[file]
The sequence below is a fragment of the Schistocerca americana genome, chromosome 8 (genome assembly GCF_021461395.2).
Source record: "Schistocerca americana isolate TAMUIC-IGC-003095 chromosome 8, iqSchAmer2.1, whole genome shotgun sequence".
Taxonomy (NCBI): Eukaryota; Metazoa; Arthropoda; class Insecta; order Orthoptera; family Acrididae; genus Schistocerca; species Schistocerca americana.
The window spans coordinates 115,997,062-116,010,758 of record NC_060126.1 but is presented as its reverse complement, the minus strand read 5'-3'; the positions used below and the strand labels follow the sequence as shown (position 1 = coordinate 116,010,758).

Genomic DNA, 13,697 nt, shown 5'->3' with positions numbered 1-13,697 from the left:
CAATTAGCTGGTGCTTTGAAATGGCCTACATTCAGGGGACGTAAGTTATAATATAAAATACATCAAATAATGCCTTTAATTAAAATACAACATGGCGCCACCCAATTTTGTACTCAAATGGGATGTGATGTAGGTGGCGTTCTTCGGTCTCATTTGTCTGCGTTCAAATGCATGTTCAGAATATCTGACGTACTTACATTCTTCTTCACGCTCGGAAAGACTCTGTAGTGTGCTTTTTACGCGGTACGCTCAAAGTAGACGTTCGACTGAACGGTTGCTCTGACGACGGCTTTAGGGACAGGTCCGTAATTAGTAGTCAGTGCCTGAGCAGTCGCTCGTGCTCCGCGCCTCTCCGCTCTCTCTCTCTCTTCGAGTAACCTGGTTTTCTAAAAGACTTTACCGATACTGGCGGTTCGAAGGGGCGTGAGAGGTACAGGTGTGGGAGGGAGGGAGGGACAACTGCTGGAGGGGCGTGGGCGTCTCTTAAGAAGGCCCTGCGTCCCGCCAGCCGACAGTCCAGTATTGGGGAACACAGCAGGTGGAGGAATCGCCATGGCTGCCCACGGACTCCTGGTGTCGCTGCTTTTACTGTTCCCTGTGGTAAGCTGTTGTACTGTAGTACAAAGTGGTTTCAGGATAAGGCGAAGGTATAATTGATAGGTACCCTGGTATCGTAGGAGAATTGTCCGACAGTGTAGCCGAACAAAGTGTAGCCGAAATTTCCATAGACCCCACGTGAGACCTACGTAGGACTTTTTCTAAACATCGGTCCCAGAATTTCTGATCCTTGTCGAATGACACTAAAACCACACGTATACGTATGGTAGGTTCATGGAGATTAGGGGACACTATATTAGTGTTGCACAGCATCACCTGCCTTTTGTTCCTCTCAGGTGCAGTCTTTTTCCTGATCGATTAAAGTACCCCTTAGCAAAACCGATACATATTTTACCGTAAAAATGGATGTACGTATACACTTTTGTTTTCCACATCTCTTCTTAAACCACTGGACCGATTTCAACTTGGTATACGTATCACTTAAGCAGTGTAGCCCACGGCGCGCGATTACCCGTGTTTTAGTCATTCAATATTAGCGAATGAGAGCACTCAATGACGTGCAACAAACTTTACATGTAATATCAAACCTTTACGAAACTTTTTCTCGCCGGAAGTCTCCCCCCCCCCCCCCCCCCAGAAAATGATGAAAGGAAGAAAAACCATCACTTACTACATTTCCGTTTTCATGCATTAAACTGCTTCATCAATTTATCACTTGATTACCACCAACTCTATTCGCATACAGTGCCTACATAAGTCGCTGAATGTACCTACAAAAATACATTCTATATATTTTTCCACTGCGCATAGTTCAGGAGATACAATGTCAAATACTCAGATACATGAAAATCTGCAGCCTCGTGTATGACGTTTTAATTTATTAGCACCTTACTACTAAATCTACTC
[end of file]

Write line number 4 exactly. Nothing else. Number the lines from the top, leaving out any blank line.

The window spans coordinates 115,997,062-116,010,758 of record NC_060126.1 but is presented as its reverse complement, the minus strand read 5'-3'; the positions used below and the strand labels follow the sequence as shown (position 1 = coordinate 116,010,758).